We supply a waterproof 1:40,000 Harvey Map covering the entire route of the West Highland Way, as well as a detailed guidebook with route information, maps, photos and background information. Take time to familiarise yourself with the route ahead of your holiday. Make sure you know how to read the map and understand trail markings. Depending on your chosen itinerary, identify where your walk will end each day. Look for landmarks and junctions you will encounter throughout the day such as lochs, river crossings or mountain passes. We provide detailed instructions of how to reach each of your accommodations from the trail. Again familiarise yourself with these ahead of your holiday.
We would encourage at least one of your party to be competent in using a compass. A GPS can prove beneficial too, but should never be a substitute for a paper map. Electronic devices can fail.
Refer to your map at regular intervals, even in clear weather. If you can identify where you are on the map when all is well, it will pay dividends when the cloud comes down or the mist rolls in.
Weather and the Seasons
Keep an eye on weather forecasts before and during your holiday. Be prepared for unpredictable weather on the West Highland Way, even during the summer season. We mentioned clothing earlier, remember, dress in layers, as the weather can change rapidly. Always carry a waterproof jacket and over trousers in your pack.
Depending on the time of year, you may encounter midges, so consider carrying insect repellent.
Be mindful of daylight hours, as they can vary significantly from those at home. Start your walk early to make the most of the daylight.
Safety and Emergency Procedures
Firstly, take comfort in the knowledge that we are only ever a phone call away, whilst also remembering mobile phone coverage can be limited along some sections of the trail. It’s worth making a mental note where you do have good signal in case you need to backtrack to make contact. Ensure you set off each day with a fully charged mobile and consider carrying a power bank. Again take comfort in the knowledge your hosts are awaiting your arrival and will reach out to us if you are unusually late.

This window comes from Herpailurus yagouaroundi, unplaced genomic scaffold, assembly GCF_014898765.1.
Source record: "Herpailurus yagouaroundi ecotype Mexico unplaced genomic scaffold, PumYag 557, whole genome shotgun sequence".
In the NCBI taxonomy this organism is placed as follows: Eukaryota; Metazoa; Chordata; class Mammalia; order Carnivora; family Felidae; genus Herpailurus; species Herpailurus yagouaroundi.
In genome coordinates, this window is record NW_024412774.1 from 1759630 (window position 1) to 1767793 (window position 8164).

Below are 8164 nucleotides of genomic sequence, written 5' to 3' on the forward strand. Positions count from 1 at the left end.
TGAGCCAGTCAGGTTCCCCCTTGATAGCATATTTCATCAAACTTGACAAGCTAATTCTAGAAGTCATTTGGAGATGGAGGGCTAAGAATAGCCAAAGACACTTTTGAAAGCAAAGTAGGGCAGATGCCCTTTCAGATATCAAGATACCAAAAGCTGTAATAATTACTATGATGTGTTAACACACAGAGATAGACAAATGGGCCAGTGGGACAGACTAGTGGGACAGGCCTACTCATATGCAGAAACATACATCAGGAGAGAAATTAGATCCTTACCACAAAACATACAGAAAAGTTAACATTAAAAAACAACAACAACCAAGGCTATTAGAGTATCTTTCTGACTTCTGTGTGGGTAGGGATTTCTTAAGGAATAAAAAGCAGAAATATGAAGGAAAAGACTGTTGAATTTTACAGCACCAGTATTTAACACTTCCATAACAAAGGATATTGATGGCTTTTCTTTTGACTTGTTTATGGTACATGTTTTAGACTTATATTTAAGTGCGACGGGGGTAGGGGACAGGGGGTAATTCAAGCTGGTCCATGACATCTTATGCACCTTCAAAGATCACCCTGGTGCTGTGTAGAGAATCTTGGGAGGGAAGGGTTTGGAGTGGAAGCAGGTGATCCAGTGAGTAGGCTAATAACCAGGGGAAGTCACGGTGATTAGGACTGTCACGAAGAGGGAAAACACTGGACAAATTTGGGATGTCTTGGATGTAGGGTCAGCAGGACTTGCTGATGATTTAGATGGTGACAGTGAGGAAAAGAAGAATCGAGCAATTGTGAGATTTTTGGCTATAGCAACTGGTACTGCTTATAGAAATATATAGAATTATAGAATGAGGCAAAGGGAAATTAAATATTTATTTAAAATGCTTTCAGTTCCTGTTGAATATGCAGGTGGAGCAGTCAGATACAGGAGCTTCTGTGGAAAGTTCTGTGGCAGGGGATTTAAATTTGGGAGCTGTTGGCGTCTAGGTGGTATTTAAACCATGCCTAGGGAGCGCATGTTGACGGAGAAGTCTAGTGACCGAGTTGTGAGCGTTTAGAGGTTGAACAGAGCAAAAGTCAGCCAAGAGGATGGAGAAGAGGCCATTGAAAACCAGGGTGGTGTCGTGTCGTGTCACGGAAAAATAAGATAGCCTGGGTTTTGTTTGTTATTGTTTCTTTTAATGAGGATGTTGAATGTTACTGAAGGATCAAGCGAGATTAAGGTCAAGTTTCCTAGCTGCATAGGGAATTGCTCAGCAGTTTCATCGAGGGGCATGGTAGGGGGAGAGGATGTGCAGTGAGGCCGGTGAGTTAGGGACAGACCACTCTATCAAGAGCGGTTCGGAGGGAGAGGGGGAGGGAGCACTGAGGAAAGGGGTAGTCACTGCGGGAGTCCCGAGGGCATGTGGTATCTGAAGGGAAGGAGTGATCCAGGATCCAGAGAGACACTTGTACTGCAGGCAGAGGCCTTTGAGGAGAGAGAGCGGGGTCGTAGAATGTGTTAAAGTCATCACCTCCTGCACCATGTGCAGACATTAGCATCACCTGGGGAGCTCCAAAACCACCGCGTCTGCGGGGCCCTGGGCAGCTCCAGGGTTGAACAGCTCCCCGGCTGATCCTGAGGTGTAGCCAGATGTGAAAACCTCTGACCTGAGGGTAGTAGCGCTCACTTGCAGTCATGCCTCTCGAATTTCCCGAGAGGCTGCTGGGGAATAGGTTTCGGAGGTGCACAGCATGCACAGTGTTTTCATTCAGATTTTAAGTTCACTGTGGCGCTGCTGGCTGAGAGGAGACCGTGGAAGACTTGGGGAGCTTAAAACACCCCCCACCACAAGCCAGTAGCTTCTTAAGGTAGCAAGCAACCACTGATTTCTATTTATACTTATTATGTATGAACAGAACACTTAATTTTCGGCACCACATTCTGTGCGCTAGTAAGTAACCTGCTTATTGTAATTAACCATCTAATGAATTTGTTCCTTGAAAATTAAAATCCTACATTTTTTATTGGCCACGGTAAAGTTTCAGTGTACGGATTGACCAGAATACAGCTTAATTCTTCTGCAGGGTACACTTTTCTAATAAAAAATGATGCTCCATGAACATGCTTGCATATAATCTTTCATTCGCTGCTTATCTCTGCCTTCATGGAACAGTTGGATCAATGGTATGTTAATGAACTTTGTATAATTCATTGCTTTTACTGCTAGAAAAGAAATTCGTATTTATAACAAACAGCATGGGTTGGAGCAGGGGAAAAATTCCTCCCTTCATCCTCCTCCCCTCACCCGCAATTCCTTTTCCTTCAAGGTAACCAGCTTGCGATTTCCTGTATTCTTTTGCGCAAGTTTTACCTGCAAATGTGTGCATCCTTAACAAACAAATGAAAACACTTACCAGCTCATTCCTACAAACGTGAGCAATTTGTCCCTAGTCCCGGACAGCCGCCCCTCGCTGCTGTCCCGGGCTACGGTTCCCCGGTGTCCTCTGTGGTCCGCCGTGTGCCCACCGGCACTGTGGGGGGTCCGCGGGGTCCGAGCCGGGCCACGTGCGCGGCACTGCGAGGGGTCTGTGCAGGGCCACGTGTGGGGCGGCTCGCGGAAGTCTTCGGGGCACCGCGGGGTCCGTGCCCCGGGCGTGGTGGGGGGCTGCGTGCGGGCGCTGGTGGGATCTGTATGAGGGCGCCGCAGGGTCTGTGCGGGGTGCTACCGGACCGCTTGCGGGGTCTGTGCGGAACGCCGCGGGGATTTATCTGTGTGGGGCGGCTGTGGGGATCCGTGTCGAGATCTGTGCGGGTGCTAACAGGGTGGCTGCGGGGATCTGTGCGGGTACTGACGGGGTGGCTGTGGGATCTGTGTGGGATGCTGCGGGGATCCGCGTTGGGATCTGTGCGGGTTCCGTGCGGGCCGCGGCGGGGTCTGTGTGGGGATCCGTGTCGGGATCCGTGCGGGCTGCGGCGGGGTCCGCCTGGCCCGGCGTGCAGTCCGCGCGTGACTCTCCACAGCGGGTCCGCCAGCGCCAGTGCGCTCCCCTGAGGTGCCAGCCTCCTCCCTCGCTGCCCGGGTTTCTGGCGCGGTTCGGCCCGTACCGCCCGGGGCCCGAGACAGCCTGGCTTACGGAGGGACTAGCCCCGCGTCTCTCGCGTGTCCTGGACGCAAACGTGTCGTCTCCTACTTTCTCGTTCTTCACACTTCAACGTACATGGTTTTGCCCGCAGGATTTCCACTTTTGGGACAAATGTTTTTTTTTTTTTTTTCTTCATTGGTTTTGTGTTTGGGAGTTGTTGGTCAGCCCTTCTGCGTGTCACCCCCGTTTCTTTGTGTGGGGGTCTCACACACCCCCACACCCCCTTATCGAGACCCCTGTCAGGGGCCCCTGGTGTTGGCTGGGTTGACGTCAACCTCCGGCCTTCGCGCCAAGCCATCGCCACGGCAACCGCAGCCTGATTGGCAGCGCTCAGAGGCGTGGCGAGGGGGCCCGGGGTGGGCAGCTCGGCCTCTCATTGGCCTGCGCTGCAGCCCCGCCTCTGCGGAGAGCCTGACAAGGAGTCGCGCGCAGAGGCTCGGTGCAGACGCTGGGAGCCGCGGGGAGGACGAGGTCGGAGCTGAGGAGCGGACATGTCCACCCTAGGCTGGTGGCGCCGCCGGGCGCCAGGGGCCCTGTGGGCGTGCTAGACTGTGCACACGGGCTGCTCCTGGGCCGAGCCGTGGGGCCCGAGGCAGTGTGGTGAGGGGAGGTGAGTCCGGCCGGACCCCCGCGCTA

Carry a whistle for signalling in case of emergencies. Use six whistle blasts, repeated at minute intervals, to signal an emergency. In low light conditions or at night, you can supplement this using a torch. Again, six torch flashes, repeated at minute intervals. Emergencies are incredibly rare, but it’s good to know what to do should they arise or should you encounter fellow walkers in difficulty.
The final thing to consider when preparing for this incredible experience is rest days. The West Highland Way can prove to be a challenging walk at times, particularly if choosing one of our shorter itineraries with longer days. You will walk on rough ground, climb steep hills and cross remote moorland. It deserves to be taken seriously. When making your booking consider adding in a rest day to recharge a little and ensure your West Highland Way adventure remains enjoyable throughout. It is a holiday after all.
Preparing to walk the West Highland Way involves a combination of physical training, acquiring the right gear, familiarising yourself with the route and knowing what to do in the unlikely event of an emergency. We’re here to help you prepare for your holiday. If you have any questions at all, at any time, email us [email protected] or call us on 017687 72335 to speak with one of our walking holiday experts. We’ll be delighted to help.